Hadley is the younger sister.  I, being the oldest of two, do not know what it is like to be her; and yet, along with the many gifts that motherhood presents me, I have gained new insight as to what it must be like to be the second of two, to be Hadley, to be my sister.  

You get bossed around.

You get told what to wear, what character you are, what your name is and whether you talk, bark or growl.

No matter how much ______ (taller, faster…) you get, you aren't as ______ (tall, fast…) as your older sister.


And when you don't really feel like following someone else's rules anymore, you get the guilt trip. 


And, of course, when things line up just right in the day, you laugh, cooperate, share and enjoy mother-nature's gift of a live-in friend.

I tend to be pretty sensitive to what it must feel like to be her, perhaps because for the first time, I can imagine what it was like for my sister to be bossed around, told what character she was, told to bark instead of roar because she's my pet dog, not my pet lion anymore.

Yet as Hadz is getting older, I'm seeing something new emerge from her.  

She doesn't let the guilt trip persuade her.  

She has her side to the story and wants it to be heard, too.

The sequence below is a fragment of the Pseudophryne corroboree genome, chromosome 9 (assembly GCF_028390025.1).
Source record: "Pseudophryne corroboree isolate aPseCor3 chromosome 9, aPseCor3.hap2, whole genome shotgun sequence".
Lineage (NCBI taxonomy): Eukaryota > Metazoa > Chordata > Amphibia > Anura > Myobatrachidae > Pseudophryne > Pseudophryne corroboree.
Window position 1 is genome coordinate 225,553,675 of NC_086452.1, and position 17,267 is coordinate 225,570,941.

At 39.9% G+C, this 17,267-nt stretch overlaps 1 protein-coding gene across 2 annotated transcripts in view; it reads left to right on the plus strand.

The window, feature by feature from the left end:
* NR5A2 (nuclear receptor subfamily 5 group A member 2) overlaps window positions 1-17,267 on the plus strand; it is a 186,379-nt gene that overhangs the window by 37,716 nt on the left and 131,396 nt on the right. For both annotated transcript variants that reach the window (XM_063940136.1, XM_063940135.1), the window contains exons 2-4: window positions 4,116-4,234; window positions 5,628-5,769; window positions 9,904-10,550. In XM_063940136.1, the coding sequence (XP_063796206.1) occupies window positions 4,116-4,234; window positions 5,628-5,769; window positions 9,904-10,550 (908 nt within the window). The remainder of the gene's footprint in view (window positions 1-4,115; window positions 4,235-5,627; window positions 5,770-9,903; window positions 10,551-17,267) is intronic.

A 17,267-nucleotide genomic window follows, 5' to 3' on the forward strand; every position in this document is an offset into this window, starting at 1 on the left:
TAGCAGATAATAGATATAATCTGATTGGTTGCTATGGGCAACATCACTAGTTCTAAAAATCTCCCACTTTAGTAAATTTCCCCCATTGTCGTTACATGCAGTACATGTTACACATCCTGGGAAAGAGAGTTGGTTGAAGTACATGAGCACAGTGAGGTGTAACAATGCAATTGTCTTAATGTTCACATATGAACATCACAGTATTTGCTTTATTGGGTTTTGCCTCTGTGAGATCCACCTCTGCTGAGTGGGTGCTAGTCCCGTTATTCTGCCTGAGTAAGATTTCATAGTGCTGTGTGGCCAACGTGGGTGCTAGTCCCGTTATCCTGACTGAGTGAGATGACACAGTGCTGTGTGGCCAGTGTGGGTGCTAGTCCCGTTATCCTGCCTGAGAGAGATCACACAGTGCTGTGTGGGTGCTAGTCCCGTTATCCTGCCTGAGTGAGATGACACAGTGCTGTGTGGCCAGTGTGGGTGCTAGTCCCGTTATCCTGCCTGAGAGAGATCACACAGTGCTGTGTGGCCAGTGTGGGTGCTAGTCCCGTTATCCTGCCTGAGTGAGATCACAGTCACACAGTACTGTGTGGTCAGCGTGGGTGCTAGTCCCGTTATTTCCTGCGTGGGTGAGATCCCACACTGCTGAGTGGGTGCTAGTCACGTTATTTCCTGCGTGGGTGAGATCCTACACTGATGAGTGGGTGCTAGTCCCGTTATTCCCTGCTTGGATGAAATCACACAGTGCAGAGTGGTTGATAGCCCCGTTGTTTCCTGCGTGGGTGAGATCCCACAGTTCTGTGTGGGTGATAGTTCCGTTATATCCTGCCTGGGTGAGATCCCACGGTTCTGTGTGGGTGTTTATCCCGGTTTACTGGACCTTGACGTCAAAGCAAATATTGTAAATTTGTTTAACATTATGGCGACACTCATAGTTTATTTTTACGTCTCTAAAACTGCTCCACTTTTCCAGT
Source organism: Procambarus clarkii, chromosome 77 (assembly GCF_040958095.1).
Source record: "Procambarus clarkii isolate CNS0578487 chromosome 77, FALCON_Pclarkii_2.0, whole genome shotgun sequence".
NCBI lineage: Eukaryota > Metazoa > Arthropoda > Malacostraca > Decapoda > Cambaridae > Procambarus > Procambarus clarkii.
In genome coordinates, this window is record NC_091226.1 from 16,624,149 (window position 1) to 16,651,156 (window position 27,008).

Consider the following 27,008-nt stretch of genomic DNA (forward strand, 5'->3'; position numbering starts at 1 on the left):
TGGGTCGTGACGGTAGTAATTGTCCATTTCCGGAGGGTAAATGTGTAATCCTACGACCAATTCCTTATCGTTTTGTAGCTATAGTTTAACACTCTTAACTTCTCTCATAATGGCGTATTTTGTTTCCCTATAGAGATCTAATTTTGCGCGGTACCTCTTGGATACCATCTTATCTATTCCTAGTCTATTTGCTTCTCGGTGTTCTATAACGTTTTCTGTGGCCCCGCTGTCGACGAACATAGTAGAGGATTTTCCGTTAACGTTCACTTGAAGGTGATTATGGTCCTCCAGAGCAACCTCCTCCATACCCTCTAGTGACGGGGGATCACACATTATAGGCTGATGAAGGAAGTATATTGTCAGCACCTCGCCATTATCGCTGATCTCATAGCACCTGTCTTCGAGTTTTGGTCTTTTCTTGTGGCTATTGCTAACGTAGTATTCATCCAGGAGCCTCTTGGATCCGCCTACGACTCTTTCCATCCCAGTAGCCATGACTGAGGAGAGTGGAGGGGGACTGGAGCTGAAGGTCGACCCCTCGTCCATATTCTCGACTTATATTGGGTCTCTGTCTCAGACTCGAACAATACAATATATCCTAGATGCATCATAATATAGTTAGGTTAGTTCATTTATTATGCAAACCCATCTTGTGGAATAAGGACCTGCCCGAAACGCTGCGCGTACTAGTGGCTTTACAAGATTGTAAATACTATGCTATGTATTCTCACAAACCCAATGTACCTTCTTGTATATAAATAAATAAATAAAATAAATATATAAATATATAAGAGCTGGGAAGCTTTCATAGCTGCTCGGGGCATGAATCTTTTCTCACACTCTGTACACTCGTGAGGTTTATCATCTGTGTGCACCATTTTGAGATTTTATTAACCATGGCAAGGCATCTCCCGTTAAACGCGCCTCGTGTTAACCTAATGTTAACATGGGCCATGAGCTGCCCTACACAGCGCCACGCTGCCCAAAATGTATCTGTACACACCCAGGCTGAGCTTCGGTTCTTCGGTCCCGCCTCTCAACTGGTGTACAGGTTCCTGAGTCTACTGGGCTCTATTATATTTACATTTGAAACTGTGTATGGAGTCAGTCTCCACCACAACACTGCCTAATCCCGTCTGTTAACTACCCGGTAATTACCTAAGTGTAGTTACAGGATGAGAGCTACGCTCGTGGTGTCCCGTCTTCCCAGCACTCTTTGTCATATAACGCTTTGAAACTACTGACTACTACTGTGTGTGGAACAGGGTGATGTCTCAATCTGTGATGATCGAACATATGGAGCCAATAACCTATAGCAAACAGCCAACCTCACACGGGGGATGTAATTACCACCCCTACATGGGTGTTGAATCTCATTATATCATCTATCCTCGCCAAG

She leads conversations now that are funny, creative and interesting.

And for the past few weeks, she has been initiating the desire to ride the pedal bike.  Early on, she would just sit on it.  Then get off.  Eventually she would want some help, but would quickly loose her interest. She'd pick up her push bike and take off down the sidewalk in that comfort of mastery that she wasn't quite ready to give up.

But the past couple of days, she has talked a lot more about wanting to ride her pedal bike.  She's been asking us to go outside with her for that specific purpose, and if we promise to let her ride after dinner, she reminds us after her last bite.  

And so Rich and I have been helping her (Rich got better results than I did, so I quickly and happily turned into cheer-leader and photographer).  She would try with a familiar routine -- the same thing she does with putting her shoes on, or buckling up her own car seat, or putting on her pajamas -- feign that she can't do it, rally a little encouragement (but careful not to give too much!), try it with a scowl on her face, try even harder because she deep-down wants to do it, scowl turns to smirk, and she does it all by herself.  And while she enjoys the praise, she doesn't seem to need the attention for long.  And then she nonchalantly moves onto her next endeavor. 

But, I, with my camera and that goofy parent grin that beams automatically, was left saying to myself, "She did it".  I know we all have milestone moments as parents that make us so proud.  Not so much in the way that we can tell our friends, boast and brag.  But in understanding what it is like to see the process occur in the mind, the heart, the soul of a little being who, before this moment, wasn't sure she believed she could.

 © Houseman 2013